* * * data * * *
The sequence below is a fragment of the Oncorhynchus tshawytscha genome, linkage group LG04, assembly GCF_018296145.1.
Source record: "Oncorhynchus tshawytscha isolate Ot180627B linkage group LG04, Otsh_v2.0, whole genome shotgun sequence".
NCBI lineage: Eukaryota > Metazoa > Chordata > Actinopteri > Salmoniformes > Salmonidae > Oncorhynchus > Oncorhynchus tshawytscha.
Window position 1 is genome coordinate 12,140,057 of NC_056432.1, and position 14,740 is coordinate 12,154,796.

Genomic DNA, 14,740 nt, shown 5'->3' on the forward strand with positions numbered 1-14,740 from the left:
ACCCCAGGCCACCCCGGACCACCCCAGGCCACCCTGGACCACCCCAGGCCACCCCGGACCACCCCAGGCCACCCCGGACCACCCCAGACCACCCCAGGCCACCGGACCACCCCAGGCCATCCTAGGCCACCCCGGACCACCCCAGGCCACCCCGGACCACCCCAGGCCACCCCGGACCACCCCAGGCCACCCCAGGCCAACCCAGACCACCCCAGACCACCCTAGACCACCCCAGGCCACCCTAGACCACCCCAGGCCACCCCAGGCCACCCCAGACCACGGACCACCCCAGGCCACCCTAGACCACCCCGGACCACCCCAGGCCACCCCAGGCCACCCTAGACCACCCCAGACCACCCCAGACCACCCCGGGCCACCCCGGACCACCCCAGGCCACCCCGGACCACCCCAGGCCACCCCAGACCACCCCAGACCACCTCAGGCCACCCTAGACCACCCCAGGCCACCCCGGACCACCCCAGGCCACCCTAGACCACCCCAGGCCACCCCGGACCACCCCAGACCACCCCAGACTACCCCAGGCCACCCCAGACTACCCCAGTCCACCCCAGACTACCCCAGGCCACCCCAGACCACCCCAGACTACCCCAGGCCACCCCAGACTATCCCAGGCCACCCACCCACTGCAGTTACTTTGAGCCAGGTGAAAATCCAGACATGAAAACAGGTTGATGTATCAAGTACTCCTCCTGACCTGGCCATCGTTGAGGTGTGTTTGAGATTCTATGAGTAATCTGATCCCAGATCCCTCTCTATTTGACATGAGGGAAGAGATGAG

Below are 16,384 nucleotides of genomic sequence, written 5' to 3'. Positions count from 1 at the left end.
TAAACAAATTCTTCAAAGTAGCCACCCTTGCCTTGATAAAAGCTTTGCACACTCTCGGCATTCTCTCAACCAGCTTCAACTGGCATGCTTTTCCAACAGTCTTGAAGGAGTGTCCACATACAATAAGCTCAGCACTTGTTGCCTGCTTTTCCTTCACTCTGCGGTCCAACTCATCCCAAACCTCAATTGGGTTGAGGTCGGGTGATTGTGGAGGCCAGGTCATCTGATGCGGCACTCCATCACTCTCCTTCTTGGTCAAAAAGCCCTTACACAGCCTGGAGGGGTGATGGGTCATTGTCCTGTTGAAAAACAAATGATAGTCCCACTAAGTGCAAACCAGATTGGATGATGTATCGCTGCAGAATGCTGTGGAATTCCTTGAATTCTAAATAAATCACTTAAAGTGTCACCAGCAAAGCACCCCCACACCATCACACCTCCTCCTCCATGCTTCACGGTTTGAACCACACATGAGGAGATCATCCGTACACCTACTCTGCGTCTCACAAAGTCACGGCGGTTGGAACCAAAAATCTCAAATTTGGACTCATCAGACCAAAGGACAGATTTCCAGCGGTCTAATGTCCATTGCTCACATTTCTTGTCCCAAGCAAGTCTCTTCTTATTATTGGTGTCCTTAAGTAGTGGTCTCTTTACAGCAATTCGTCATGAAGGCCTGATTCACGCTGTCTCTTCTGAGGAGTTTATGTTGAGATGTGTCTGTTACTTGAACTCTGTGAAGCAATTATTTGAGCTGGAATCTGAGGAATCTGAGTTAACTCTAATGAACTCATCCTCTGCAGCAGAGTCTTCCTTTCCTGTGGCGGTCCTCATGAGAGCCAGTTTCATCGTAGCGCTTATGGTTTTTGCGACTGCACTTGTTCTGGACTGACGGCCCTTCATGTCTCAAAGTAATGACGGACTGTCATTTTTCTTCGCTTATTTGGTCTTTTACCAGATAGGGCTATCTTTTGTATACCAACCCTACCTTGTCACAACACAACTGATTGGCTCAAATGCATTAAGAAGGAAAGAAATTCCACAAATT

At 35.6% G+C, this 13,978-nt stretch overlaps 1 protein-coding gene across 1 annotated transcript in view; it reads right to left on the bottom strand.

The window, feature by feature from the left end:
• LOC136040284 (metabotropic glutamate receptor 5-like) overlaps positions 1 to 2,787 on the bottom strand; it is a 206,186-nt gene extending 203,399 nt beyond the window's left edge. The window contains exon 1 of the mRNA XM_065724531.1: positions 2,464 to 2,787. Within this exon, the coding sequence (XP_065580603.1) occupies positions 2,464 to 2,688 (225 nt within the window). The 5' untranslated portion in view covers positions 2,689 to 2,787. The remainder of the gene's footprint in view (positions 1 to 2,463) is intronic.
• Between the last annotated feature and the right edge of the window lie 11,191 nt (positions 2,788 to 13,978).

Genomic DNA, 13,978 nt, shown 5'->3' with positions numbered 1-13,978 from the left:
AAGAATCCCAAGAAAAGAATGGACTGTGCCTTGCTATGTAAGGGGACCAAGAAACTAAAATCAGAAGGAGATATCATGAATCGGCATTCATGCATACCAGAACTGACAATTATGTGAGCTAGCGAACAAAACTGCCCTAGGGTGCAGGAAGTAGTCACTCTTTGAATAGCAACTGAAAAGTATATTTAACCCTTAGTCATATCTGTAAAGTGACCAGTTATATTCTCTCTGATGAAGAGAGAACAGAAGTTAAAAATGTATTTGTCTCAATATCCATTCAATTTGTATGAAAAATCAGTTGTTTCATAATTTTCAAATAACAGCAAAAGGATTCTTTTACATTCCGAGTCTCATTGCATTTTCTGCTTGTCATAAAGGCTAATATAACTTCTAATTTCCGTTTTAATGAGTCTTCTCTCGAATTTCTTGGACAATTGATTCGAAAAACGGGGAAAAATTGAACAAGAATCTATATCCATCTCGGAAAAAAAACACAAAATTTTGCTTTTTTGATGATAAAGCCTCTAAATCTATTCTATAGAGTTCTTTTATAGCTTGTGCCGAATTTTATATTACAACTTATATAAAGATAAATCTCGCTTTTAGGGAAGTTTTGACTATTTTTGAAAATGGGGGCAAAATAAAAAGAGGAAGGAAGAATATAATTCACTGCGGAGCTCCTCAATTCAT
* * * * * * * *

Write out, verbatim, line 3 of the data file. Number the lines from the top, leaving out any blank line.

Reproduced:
NCBI lineage: Eukaryota > Metazoa > Chordata > Actinopteri > Salmoniformes > Salmonidae > Oncorhynchus > Oncorhynchus tshawytscha.